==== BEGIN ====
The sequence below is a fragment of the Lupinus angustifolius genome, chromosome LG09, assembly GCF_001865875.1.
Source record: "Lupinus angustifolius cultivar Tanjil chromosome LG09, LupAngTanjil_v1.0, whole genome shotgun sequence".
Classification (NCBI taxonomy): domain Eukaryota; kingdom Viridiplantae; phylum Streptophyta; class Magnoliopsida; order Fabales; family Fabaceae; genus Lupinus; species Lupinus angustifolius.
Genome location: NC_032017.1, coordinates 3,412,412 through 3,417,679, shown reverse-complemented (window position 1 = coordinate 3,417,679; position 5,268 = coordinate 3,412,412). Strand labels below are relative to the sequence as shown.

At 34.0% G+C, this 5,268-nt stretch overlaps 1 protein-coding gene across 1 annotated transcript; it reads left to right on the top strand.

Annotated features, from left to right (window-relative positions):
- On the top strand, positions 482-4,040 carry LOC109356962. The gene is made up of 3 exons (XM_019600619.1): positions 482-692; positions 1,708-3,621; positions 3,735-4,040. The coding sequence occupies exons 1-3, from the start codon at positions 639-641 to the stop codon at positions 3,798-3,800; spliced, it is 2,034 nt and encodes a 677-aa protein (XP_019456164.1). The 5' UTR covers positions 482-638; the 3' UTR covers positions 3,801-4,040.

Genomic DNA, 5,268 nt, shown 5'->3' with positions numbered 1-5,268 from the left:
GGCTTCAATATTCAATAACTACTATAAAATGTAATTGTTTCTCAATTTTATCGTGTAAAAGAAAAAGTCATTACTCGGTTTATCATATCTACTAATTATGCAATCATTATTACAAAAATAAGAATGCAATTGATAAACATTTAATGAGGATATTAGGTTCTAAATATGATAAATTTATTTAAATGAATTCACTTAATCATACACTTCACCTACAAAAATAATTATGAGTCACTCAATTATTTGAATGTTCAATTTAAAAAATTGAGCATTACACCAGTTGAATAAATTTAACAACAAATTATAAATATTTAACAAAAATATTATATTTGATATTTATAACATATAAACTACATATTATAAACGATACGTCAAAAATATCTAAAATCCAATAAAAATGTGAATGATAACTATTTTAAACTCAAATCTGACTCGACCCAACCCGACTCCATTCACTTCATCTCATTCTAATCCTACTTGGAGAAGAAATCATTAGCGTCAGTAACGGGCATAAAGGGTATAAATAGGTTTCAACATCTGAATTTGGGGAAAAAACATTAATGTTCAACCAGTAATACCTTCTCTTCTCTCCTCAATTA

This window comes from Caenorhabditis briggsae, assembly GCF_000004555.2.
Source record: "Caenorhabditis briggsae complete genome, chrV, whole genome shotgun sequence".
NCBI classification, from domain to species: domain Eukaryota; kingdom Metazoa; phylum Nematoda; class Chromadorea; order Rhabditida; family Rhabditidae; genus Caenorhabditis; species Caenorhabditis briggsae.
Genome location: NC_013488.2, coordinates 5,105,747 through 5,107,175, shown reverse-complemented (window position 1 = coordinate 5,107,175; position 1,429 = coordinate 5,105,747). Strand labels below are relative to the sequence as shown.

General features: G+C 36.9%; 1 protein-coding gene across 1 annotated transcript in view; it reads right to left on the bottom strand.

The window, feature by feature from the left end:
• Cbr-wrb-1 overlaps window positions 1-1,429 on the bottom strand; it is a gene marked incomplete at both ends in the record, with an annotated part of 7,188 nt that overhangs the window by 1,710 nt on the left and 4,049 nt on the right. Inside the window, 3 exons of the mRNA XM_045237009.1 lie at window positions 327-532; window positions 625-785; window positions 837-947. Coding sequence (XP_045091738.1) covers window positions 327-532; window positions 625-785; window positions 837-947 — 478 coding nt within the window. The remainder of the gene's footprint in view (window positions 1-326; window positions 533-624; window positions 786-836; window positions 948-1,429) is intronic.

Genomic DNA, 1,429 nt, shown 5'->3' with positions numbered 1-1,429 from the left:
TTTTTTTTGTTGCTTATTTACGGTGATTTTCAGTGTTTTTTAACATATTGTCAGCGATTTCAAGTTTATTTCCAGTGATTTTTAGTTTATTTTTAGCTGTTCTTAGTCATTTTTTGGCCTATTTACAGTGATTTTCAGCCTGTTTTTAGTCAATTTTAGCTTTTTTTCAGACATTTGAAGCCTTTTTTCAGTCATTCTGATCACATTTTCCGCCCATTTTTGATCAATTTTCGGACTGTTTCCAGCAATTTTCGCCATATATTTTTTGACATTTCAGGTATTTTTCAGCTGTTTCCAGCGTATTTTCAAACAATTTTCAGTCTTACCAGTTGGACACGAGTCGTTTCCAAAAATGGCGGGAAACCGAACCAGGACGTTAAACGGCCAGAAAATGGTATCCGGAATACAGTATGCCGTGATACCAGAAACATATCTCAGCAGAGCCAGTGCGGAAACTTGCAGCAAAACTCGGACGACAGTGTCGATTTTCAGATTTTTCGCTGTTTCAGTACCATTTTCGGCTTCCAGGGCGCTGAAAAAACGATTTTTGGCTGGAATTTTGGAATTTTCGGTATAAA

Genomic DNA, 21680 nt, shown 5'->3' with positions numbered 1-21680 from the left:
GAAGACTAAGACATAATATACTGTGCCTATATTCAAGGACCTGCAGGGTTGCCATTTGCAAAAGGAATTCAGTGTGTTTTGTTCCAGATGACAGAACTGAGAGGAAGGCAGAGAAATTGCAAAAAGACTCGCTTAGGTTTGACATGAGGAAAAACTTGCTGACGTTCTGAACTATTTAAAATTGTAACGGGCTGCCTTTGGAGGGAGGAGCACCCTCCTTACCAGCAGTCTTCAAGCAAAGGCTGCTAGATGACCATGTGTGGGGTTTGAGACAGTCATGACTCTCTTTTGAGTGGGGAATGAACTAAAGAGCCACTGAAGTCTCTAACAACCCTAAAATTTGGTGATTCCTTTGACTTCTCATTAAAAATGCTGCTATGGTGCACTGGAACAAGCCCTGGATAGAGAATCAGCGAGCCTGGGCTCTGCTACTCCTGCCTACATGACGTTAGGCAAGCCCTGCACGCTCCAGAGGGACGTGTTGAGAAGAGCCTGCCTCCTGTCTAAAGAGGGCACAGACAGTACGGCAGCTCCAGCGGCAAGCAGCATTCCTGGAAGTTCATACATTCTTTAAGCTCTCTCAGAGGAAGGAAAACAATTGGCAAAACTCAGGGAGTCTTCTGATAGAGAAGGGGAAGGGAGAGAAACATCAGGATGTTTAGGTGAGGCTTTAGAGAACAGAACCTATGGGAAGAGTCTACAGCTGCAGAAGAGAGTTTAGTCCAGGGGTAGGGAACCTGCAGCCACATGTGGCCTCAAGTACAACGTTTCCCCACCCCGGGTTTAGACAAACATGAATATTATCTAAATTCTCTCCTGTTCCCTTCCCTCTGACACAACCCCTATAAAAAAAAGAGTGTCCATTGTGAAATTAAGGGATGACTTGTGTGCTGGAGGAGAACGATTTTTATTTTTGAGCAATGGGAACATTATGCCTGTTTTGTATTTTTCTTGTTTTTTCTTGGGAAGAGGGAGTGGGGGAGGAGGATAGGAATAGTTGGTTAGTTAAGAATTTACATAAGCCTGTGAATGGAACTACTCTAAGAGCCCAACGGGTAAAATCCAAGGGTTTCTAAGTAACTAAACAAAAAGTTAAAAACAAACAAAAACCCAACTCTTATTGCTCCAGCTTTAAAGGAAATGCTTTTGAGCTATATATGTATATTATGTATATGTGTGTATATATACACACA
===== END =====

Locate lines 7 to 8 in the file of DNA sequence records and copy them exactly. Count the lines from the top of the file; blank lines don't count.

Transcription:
- On the top strand, positions 482-4,040 carry LOC109356962. The gene is made up of 3 exons (XM_019600619.1): positions 482-692; positions 1,708-3,621; positions 3,735-4,040. The coding sequence occupies exons 1-3, from the start codon at positions 639-641 to the stop codon at positions 3,798-3,800; spliced, it is 2,034 nt and encodes a 677-aa protein (XP_019456164.1). The 5' UTR covers positions 482-638; the 3' UTR covers positions 3,801-4,040.

Genomic DNA, 5,268 nt, shown 5'->3' with positions numbered 1-5,268 from the left: